# Solvability

2 views

### Teri A Meyers

Sep 30, 1992, 6:58:58 PM9/30/92
to

Too many people have responded to my earlier posts for me to deal with
each directly, so I am forwarding the following copy of a letter I wrote
to someone whose basic argument was 'chess can be solved, but the solution
would be too lengthy (or complex ) to understand. Although my following
remarks are in the form of a letter, I think my stances on the issues
come through clearly enough.

Thanks for taking the time to send me your thoughts on this issue. The
problem I have with your answer is, however, the same problem I started
with, namely, that to me, the idea of a solution to chess entails more than
an answer to the question "Is chess a draw or win, and if a win, for whom?"
For the time being, I am willing to leave aside the practical question of
whether a fast enough machine could ever do all the necessary calculations
before the end of time. (If however, you were to concede that it couldn't,
you could construct an argument that even theoretically, chess can never be
solved. Otherwise, to say it could be solved, you would have to x-out your
concession that it could never be solved within the bounds of time.) Anyways,
one could also fight against this line of reasoning, so I leave it aside for
the time being.
I am also not sold on the idea that a graph of all possible chess positions,
including all possible transpositions to one another, would answer the
solution question given above. If chess is a forced win, it might, but if
neither side can force a win, it isn't clear to me. One will eventually
cross the 50 move threshold or 3 time repetition, but, as someone else pointed
out, the problem with either of these thresholds is, there is no certainty
that there isn't some way one player or the other can't cross them and still
produce a win. It sometimes happens, for instance, that a draw via repetition
is agreed where one side could have won if they avioded the 3 repetition. Also,
some positions which are accepted as drawn after 50 moves without a pawn
move could be won il continued further. Why might someone on the losing
side of such a position continue play after he could invoke the draw, you
might ask? The answer might be simply to see if the opponent could win--
ie, curiosity (or possibly spite).
These considerations lead me to an earlier problem--how do you decide where
to cut off your analysis of these positions? If you have no 50-move rule
and no 3 time repetition limit (because you are concerned strictly with
whether or not a win could be achieved independent of these limits), then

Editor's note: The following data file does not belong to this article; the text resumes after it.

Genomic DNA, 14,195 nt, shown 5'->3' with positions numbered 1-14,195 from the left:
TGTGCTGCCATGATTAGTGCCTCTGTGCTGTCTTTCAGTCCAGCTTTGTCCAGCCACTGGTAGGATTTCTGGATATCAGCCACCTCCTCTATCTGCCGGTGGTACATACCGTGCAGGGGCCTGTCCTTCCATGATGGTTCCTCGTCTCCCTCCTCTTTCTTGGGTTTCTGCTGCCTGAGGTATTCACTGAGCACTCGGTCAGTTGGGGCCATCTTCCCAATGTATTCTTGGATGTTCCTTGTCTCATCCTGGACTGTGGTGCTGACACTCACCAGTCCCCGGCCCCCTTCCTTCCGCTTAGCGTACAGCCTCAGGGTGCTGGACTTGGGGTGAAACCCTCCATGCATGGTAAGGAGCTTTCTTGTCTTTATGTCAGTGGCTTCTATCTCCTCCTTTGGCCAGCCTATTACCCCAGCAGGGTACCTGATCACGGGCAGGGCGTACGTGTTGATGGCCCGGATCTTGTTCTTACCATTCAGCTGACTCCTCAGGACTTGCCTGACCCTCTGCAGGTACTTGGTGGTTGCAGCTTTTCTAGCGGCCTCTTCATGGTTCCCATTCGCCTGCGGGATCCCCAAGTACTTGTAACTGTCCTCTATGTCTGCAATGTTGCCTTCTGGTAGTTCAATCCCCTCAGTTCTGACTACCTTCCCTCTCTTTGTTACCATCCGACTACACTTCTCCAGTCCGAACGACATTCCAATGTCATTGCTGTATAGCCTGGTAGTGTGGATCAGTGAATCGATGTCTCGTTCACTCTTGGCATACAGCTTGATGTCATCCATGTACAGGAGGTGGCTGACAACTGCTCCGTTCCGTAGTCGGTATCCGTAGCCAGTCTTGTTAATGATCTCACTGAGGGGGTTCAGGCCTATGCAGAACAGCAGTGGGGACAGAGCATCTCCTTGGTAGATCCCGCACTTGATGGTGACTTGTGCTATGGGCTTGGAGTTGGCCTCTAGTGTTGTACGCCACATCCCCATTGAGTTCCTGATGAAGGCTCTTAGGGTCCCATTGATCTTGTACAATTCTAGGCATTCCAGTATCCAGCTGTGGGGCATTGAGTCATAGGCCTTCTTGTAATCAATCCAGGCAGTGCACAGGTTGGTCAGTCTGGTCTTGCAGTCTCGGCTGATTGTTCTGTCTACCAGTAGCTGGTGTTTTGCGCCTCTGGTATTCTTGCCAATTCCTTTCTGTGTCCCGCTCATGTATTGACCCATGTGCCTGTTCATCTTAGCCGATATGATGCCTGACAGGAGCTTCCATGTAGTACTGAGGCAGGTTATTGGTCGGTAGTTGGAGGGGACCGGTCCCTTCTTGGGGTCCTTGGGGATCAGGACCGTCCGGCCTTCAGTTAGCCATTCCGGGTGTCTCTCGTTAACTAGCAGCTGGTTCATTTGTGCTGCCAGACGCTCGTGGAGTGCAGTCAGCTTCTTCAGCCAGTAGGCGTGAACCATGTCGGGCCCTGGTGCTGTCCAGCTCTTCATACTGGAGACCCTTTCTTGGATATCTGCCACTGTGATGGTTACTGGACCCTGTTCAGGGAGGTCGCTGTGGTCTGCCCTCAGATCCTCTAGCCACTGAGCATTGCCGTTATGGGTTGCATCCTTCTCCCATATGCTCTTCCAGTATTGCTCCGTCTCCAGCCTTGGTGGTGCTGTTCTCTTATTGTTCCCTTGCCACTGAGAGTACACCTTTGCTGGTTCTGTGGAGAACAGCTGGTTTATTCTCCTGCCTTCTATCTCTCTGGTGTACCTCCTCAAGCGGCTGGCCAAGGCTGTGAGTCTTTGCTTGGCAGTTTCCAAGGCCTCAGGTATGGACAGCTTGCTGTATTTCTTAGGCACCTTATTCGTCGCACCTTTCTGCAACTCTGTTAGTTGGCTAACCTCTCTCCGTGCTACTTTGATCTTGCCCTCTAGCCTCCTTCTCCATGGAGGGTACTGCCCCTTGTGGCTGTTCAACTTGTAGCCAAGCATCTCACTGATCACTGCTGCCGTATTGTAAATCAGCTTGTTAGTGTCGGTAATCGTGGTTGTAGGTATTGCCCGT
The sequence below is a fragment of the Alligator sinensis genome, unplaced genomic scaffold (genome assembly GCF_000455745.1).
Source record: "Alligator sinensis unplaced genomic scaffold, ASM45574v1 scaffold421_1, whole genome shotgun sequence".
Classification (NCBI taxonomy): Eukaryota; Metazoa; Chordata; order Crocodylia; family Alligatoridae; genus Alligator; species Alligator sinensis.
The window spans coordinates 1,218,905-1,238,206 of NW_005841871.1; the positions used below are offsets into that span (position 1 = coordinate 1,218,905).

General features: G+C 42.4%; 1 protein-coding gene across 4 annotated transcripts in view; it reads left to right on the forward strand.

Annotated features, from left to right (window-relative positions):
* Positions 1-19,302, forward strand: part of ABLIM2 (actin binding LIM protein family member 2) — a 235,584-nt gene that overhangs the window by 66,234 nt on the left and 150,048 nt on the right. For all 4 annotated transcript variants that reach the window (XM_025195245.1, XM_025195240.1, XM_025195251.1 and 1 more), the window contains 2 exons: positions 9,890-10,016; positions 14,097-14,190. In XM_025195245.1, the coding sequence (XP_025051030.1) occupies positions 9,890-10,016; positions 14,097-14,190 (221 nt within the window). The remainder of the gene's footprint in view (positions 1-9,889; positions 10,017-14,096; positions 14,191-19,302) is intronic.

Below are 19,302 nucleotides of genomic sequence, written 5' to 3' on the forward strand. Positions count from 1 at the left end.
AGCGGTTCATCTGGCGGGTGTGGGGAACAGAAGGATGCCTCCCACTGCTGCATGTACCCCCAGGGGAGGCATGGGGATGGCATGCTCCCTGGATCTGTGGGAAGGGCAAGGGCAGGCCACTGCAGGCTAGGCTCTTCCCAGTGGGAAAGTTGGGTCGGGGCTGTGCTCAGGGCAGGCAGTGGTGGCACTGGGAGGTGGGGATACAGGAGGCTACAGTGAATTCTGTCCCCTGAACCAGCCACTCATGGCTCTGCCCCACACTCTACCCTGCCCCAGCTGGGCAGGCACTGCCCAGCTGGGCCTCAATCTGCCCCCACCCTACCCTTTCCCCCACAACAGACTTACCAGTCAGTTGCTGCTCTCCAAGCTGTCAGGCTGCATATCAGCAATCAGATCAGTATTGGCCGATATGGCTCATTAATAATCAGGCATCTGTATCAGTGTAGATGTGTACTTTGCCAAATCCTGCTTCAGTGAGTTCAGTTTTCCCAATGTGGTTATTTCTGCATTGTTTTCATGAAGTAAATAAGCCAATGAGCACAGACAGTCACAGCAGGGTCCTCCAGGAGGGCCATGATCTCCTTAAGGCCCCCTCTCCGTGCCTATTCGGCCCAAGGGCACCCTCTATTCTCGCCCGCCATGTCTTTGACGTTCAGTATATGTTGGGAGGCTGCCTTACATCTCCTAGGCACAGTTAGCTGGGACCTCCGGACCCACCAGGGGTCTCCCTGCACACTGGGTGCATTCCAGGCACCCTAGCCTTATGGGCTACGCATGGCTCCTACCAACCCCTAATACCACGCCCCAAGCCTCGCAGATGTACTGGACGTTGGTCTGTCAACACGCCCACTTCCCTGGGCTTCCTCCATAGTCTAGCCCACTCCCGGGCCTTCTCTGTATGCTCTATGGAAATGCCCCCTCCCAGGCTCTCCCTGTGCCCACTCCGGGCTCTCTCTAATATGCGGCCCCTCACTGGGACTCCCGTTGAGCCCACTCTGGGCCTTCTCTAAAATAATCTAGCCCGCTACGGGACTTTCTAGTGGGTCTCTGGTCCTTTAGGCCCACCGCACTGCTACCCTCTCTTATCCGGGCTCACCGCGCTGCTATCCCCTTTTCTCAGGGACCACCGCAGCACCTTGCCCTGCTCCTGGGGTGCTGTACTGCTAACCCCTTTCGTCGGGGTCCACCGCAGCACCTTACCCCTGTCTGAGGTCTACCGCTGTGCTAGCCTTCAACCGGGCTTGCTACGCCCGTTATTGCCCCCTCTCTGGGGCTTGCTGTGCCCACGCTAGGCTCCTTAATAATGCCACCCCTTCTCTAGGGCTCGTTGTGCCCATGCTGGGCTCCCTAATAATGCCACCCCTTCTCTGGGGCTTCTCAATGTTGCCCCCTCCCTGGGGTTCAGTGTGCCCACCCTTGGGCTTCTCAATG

you could be dealing with a potentially infinite number of ways of traversing
your graph of position (ie., an infinite number of games.) Of course, you
could try to evaluate each position in the graph independently, and in this
way immediately class a large number of positions as wins, but the problem
remains what to do with the left over positions where it wasn't so clear
whether they were wins or draws.

Lastly, and most importantly, I am troubled by the adequacy of the kind
to solution we are talking about here to really teach us much about chess.
Your view is that the solution would be to difficult for people to
comprehend--they could understand the "title" of the book (for instance,
'Chess is a Draw'), but they would be unable or unlikely to be able to
follow the huge set of moves that followed. To me, this is a hollow
solution. It answers the requirements of a game theorist's questions,
but not the require ents of someone who actually plays the game. That
person wants to know what is going on in a position and why. When my
chess students show me positions, they sometimes ask me, "Did I miss a
win here?". If I find one, and show it to them, their next question is
"how did I find that?" They want to be shown what was 'going on' in the
position--not merely in terms of sequences of moves, but in terms of
the strategical themes and nuances that will allow them to uncover these
sorts of possiblities when similiar positions arise for them in the
future. To me, a solution which no one can understand is 't much of a
solution. And to me, it seems doubtful that you will be able to arrive
at the kind of understanding I'm talking about from the kind of solution
Jerry Meyers

### Joe Mattis

Oct 1, 1992, 1:33:05 PM10/1/92
to
In article <gemX4m22A...@pitt.edu> tas...@pitt.edu (Teri A Meyers) writes:
>[...]

I agree with all of your reasoning and conclusions, up to *one* crucial point.

>[...] Of course, you

>could try to evaluate each position in the graph independently, and in this
>way immediately class a large number of positions as wins,

So far, so good (although the word "wins" should be replaced with the more
precise "forced wins for White with best play by White, or forced wins for
Black with best play by Black.")...

>but the problem
>remains what to do with the left over positions where it wasn't so clear
>whether they were wins or draws.

...and *there* is the flaw. These left over positions provably *cannot* be
wins for either White or Black (with best play by both sides). The only
possibilities (with best play) are (1) the position will lead to a draw or
(2) the game will never finish.

Most KQvsKQ positions are examples of this (e.g. Ka1Qa2 vs Kh8Qh7). Either
of the following constitute best play:
(1) exchanging queens and ending the game -or-
(2) shuffling queens for all eternity
Thus, (with best play) the game might end in a draw or it might never
end...but *clearly* neither side can force a win (against best play) from
such a position. In essence, such positions are drawn (with best play).

>Lastly, and most importantly, I am troubled by the adequacy of the kind
>to solution we are talking about here to really teach us much about chess.

nothing about playing chess (it teaches us a great deal about math, however).

-Joe Mattis ARPA: j...@isl1.ri.cmu.edu
UUCP: ...!ucbvax!isl1.ri.cmu.edu!j...@ucbvax.berkeley.edu